New management training for immunization leaders launches in Rwanda
Published by Yale News on May 15, 2018
“This is an unprecedented opportunity,” said Erika Linnander, director of the Yale Global Health Initiative (GHLI), during her opening remarks at the recent launch in Kigali, Rwanda of a new immunization program. “I see such an exceptionally diverse group here today to help support this program — nurses, managers, policymakers, government officials, development partners, physicians, and educators. This coming together in support of improved management and leadership is fundamental to the achievement of global health targets.” …
“Thoughtful leadership and effective management practices are necessary to strategically and equitably improve health systems, including making sure vaccines reach children in every corner of the world,” said UGHE Vice Chancellor Dr. Agnes Binagwaho. “By hosting this forum in Rwanda, participants will train in an environment that prepares them to both address delivery challenges, as well as inspire them to improve access to high quality care.”

Words of Wisdom from African Women Moving the World Forward
Published by MasterCard Foundation on April 9th, 2018
By Shona Bezanson

 “When African women come together to discuss transformative leadership, one can’t help but feel amazed, inspired and energized. The African Women’s Leadership Conference recently hosted by Wellesley College provided seasoned African women leaders with an opportunity to share their leadership journeys with the continent’s emerging young women leaders….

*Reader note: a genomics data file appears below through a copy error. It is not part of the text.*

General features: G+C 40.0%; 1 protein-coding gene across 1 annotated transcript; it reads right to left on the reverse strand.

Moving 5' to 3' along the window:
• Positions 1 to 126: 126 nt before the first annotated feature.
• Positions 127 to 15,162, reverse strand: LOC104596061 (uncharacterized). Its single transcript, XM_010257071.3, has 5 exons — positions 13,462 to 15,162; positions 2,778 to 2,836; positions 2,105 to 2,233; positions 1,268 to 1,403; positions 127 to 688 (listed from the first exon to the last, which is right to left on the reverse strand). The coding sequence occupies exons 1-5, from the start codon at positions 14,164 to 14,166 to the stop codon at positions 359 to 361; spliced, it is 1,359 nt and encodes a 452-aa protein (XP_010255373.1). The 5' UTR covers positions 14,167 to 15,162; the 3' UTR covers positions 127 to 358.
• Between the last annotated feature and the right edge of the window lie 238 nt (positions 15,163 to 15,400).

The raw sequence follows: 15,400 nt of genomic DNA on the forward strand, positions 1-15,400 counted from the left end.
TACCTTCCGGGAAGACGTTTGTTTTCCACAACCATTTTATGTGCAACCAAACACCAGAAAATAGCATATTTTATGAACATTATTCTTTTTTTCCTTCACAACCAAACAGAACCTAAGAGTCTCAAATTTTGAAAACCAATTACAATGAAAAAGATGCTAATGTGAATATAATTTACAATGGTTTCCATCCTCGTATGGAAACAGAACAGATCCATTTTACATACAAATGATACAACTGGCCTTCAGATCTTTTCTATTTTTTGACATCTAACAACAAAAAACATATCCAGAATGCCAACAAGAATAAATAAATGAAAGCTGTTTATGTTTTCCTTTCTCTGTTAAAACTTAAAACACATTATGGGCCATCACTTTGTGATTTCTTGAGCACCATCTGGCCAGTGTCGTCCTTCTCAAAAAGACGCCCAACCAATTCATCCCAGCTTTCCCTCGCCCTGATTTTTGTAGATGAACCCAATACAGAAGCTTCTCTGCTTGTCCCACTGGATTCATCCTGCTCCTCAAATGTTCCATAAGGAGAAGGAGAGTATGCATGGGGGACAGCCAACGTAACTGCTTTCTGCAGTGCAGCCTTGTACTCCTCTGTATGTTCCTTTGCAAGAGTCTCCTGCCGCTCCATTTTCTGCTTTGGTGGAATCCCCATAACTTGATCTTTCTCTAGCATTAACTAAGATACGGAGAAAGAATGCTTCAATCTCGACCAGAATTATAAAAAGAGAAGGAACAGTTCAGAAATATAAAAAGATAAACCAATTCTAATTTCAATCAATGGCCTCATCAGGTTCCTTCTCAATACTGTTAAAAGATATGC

Dr. Agnes Binagwaho, a pioneer and activist in the global public health sector shone a light on gender inequity at all levels of global health. She also shared her newest project — the University of Global Health Equity, in Rwanda — a revolutionary model of health care provision that puts equity at the center. She told us: ‘find your passion. Fight for it. Be ready to die for it. It gives you life.’”

African Women on Top
Published by Project Syndicate on March 8th, 2018

“TORONTO – Africa has a long history of female leadership. Yet leadership can be a challenging aspiration for the continent’s young women, owing to enduring barriers to success. If African countries – and Africa’s women – are to meet their potential, this must change… Former Rwandan Minister of Health Agnes Binagwaho has dedicated her career to achieving equitable access to health care in her country and beyond”

Rwanda has Universal Health Care – and it’s Working
Published by BLKHLTH on February 28th, 2018
By Paulah Wheeler